What Martin Luther King can teach every parent

As I write this column, it is the 50th anniversary of Martin Luther King’s “I have a dream” speech. I listened to several of the speeches at the Lincoln Memorial and also King’s speech from 50 years ago in its entirety. Sadly, although we have made many strides in the direction of racial, gender and religious freedom, we have a long way to go. All progress advances in fits and starts — two steps forward, one back. It continues that way today. While same sex marriage makes progress, and we have our first African-American president, racial discrimination, personal profiling, gender inequality and denigration and punishment of those we perceive as different still permeate our society.

Fear is at the core of all prejudice and intolerance. When worry, skepticism and rejection turn to hatred toward someone we don’t even know and blinds our senses, the base line is fear. If we are to truly eradicate the violence in our society due to prejudice and intolerance, we need to look at where that fear begins.

Young children not only learn from the values of their parents — the apple doesn’t fall far from the tree — but also from the treatment they experience at home and school from friends and family, how they are dealt with when their behavior is unacceptable, and their own interpretations and perceptions of what others say and do. Immature minds hear things differently than adult intentions may convey.

Our society incubates, nurtures and gets excitement from belittling others who are different from us. Our news is filled with the violence perpetrated out of hate and prejudice and fear. We love it. Peace and justice is rarely newsworthy.

In order to counteract the prejudice that young children in our culture encounter around every corner, a parent must be deliberate and conscious of what their children pick up on — what is fostered, allowed or ignored in schools, what media brings into their experience, how tolerance and acceptance are taught, modeled or ignored.

But most of all, parents need to be impeccable with their word. I do not mean perfect. I mean honest, honorable, moral, fair, responsible and trustworthy. A parent needs to behave toward oneself and others with integrity and never betray their own moral sense. A parent must be willing to listen, hear and understand other points of view — even ones of different cultures and different persuasions — without fear of being personally threatened by allowing that difference to exist. Listening, understanding and tolerance will then naturally extend to a child when that child resists the parent’s wishes or has a different point of view.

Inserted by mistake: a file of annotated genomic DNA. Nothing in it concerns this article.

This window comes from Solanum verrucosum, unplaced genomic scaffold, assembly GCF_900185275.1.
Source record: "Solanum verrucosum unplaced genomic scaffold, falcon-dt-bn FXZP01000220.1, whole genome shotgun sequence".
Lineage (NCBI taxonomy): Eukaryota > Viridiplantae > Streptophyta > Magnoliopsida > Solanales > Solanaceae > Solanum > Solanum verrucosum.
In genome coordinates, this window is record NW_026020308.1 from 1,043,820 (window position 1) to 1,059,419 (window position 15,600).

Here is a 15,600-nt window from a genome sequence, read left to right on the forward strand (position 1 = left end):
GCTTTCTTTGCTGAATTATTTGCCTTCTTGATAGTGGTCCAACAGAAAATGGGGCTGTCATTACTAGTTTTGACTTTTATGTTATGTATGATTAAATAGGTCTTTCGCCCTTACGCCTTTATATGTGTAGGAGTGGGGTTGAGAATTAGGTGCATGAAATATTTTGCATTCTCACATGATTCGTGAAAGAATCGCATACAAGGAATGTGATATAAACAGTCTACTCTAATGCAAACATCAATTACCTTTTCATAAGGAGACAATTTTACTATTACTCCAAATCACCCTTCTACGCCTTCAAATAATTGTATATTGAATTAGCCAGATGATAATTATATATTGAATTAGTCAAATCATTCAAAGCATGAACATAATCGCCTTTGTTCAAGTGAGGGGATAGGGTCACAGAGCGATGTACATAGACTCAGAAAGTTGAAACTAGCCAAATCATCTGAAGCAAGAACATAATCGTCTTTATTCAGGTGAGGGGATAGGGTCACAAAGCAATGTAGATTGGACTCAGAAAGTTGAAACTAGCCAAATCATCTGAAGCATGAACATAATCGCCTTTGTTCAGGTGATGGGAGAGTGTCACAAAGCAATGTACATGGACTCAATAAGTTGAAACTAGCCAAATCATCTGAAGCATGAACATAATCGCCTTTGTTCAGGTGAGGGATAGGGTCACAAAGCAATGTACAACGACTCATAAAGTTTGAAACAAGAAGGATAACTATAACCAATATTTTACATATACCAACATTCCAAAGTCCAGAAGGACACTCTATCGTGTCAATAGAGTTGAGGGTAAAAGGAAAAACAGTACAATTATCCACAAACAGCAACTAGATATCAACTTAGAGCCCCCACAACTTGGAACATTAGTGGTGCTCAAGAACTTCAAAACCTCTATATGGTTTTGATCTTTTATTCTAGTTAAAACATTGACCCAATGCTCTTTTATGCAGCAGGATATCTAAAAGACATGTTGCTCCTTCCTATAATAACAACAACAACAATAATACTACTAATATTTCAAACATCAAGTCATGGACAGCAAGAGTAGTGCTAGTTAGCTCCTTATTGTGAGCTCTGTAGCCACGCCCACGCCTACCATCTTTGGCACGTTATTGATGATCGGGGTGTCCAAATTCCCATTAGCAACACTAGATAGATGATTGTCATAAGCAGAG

An impeccable parent will:

· know what she thinks is right but will also listen to and understand that her child sees things differently — and may even change her mind based on new understanding.

· get frustrated and angry but will take responsibility for his emotions and not blame his child for how he feels and behaves.

· not punish, belittle or put down a child with threats and blame thinking it will correct behavior, because she knows that holding power over anyone only encourages anger and fear in that person.

Martin Luther King encouraged and inspired impeccable behavior in those who followed his word. His leadership inspired and drew out the leadership in others. It gave others hope and determination. Many were willing to sacrifice their lives for their moral integrity and sense of justice. He never used power to put down those who put him down. Can we say that we do the same with our children?

If we want to inspire and influence our children to become moral, responsible grown-ups, we would do well to follow Dr. King’s lead: To never denigrate or disparage our children’s desires when we have to set limits on them, to be honest and truthful at all times, to respect their hopes and dreams even when they seem trivial or are not what we hope for them, to never use our power as adults “to put them in their place,” to never take out our anger and frustration on them as if they are the cause, and to always follow the code of nonviolence in action and in word.

Parent Wise Columnist Bonnie Harris, M.S.Ed, is the director of Connective Parenting and founder of The Parent Guidance Center, now The River Center, in Peterborough, where she teaches parent education classes. She is the author of “When Your Kids Push Your Buttons” and “Confident Parents, Remarkable Kids: 8 Principles for Raising Kids You’ll Love to Live With.” Email

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